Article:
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    • "In genetic studies of Citrus, SSR analysis (Gulsen and Roose, 2001; Luro et al., 2001, 2008; Barkley et al., 2006; Ollitrault et al., 2010) is seen as a powerful tool because SSRs are co-dominant, randomly dispersed throughout the plant genome, generally highly polymorphic and locusspecific . However, Barkley et al. (2009) showed that homoplasy might limit the usefulness of SSRs as tags to elucidate the phylogenetic origin of specific DNA fragments in citrus. "
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    ABSTRACT: Background and AimsDespite differences in morphology, the genera representing 'true citrus fruit trees' are sexually compatible, and their phylogenetic relationships remain unclear. Most of the important commercial 'species' of Citrus are believed to be of interspecific origin. By studying polymorphisms of 27 nuclear genes, the average molecular differentiation between species was estimated and some phylogenetic relationships between 'true citrus fruit trees' were clarified.Methods Sanger sequencing of PCR-amplified fragments from 18 genes involved in metabolite biosynthesis pathways and nine putative genes for salt tolerance was performed for 45 genotypes of Citrus and relatives of Citrus to mine single nucleotide polymorphisms (SNPs) and indel polymorphisms. Fifty nuclear simple sequence repeats (SSRs) were also analysed.Key ResultsA total of 16 238 kb of DNA was sequenced for each genotype, and 1097 single nucleotide polymorphisms (SNPs) and 50 indels were identified. These polymorphisms were more valuable than SSRs for inter-taxon differentiation. Nuclear phylogenetic analysis revealed that Citrus reticulata and Fortunella form a cluster that is differentiated from the clade that includes three other basic taxa of cultivated citrus (C. maxima, C. medica and C. micrantha). These results confirm the taxonomic subdivision between the subgenera Metacitrus and Archicitrus. A few genes displayed positive selection patterns within or between species, but most of them displayed neutral patterns. The phylogenetic inheritance patterns of the analysed genes were inferred for commercial Citrus spp.Conclusions Numerous molecular polymorphisms (SNPs and indels), which are potentially useful for the analysis of interspecific genetic structures, have been identified. The nuclear phylogenetic network for Citrus and its sexually compatible relatives was consistent with the geographical origins of these genera. The positive selection observed for a few genes will help further works to analyse the molecular basis of the variability of the associated traits. This study presents new insights into the origin of C. sinensis.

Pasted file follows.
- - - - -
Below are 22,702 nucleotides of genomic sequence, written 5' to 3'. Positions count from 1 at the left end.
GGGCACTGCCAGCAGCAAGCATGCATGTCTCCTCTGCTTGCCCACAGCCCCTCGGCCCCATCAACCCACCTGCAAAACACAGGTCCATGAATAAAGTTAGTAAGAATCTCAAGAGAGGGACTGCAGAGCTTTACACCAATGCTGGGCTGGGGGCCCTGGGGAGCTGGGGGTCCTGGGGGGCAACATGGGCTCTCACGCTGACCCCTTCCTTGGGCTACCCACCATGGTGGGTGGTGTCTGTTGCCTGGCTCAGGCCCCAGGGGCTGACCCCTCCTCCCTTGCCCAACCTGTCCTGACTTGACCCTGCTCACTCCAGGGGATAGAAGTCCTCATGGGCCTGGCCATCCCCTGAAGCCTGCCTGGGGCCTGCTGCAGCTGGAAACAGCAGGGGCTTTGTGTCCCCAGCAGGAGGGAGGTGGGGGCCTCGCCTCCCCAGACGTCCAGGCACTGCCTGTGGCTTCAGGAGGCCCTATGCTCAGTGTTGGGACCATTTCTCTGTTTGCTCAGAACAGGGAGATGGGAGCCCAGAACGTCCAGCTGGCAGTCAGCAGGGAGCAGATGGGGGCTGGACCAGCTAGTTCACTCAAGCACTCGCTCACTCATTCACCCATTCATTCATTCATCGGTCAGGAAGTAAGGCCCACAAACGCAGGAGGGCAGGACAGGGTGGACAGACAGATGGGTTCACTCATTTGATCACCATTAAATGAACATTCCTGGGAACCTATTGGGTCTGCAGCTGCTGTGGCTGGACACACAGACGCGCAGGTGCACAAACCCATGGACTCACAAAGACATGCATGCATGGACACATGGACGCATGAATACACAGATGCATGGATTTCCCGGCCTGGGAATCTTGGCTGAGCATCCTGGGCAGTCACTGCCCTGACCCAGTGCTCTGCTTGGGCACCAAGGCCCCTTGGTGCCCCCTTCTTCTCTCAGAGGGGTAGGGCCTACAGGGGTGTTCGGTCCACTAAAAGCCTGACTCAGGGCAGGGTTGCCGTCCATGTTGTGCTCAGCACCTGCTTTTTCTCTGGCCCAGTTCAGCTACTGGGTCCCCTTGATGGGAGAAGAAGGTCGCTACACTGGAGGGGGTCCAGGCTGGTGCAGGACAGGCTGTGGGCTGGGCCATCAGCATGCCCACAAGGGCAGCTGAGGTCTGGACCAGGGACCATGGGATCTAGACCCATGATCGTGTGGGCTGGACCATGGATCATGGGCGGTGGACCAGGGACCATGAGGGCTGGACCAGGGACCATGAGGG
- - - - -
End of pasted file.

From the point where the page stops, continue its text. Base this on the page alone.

Full-text · Article · Oct 2012 · Annals of Botany